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1. The Fund
The Fund was announced as part of the 2015 Strategic Defence and Security Review. It supports the United Nations Sustainable Development Goals (SDGs) as well as the 2015 UK Aid Strategy by promoting growth and prosperity in developing countries.
Many of the developing middle-income countries on which the Fund focuses still face considerable challenges such as rapid urbanisation, climate change and high and persistent inequality (including gender inequality) which can lower long-term growth prospects. The Prosperity Fund supports the broad-based and inclusive growth needed for poverty reduction.
The primary purpose of the Prosperity Fund is to contribute to the Sustainable Development Goals, agreed at the UN in 2015, through addressing barriers to growth. It does this through improving the global business environment, strengthening institutions, and encouraging greater global private investment. The Fund is particularly relevant to SDG 8: Promote sustained, inclusive and sustainable economic growth, full and productive employment and decent work for all.
As well as contributing to inclusive growth in recipient countries, we expect the reforms brought about by the programmes to create opportunities for international business including UK companies. At the direction of a ministerial board, UK government departments have developed multi-year programmes in potential high impact sectors and countries.
2. Why global prosperity matters to the UK
Inclusive economic growth is the only way to sustainably lift countries out of poverty. The UK Aid Strategy (2015) sets out how promoting growth and prosperity in developing countries not only contributes to poverty reduction, but also strengthens economic opportunities for the rest of the world, including the UK. The Strategic Defence and Security Review 2015 also recognises that enabling and stabilising fast-growing, open and resilient economies is essential to our national security.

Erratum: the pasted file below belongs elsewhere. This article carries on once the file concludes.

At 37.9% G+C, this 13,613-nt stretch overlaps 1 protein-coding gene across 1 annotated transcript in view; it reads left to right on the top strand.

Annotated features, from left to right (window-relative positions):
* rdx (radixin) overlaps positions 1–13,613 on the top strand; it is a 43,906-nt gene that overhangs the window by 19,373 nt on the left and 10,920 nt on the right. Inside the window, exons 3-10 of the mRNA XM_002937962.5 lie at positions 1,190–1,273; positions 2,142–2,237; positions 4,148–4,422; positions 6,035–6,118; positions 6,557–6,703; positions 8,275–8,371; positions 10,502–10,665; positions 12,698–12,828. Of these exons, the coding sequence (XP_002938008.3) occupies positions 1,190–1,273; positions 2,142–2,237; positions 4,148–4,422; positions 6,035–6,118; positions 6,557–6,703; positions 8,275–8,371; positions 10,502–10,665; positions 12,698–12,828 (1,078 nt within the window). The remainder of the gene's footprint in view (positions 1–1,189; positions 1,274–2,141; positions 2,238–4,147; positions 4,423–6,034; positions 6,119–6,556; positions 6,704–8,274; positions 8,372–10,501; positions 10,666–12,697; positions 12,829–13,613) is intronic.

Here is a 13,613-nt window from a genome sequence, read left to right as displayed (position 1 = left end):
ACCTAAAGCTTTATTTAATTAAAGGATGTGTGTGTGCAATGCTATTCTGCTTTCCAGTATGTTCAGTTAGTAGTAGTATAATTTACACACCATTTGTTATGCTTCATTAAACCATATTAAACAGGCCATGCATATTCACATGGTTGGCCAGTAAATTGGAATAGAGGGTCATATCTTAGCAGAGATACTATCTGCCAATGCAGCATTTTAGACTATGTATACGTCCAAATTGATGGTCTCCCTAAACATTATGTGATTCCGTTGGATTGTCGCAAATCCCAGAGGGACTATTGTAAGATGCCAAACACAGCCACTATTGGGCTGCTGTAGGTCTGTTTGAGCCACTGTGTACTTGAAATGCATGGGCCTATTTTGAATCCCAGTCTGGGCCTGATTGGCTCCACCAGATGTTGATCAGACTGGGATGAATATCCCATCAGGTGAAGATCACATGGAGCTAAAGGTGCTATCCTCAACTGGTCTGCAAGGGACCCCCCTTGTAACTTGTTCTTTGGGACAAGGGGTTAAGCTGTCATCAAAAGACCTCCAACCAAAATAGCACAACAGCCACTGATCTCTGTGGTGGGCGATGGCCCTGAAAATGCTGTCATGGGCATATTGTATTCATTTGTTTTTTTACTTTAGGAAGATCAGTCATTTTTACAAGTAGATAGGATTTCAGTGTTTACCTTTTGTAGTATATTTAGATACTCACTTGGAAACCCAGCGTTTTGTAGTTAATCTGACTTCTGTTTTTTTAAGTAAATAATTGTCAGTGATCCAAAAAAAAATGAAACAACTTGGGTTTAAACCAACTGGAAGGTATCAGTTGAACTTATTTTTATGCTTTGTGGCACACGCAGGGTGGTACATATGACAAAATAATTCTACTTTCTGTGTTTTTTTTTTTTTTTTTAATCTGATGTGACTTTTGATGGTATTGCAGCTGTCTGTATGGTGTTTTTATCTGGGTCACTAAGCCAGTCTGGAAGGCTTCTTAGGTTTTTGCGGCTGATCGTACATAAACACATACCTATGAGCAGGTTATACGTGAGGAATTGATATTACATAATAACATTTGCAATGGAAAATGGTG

The countries in which the Fund operates present huge untapped potential; opportunities for sharing expertise, creating mutually beneficial partnerships and for businesses and trade to thrive. By breaking down barriers to growth, and supporting vital economic development and reform, the UK is helping countries build well regulated, competitive markets, and making our new trading partners of the future.
3. How we ensure value for money
A cross-government ministerial board, supported by a cross-government portfolio board gives strategic direction and manages the overall portfolio. Programmes under the Fund are approved and closely scrutinised by government departments in order to ensure they deliver impact and value for money.
Value for money is ensured through a highly competitive bidding process, rigorous contracting processes, regular assessment through annual reviews and Fund level monitoring and evaluation. All proposed programmes and projects are assessed against:
impact: how the programme supports the economic development and welfare of developing countries (ODA projects only) and how it creates opportunities for business, including UK business
strategic fit: does it meet the needs and priorities of the partner country and the steer from the National Security Council (NSC) Sub-Committee
value for money
4. How we measure Impact
The Fund has developed a ‘Theory of Change’ (see the 2017 to 2018 Annual Report to identify the key drivers of poverty reduction and ways in which the Prosperity Fund can help to address these. Five types of intervention have been identified:
- investment in infrastructure and human capital
- innovation and knowledge transfer, including low-carbon technology
- trade, financial and economic reform
- policy and regulatory capacity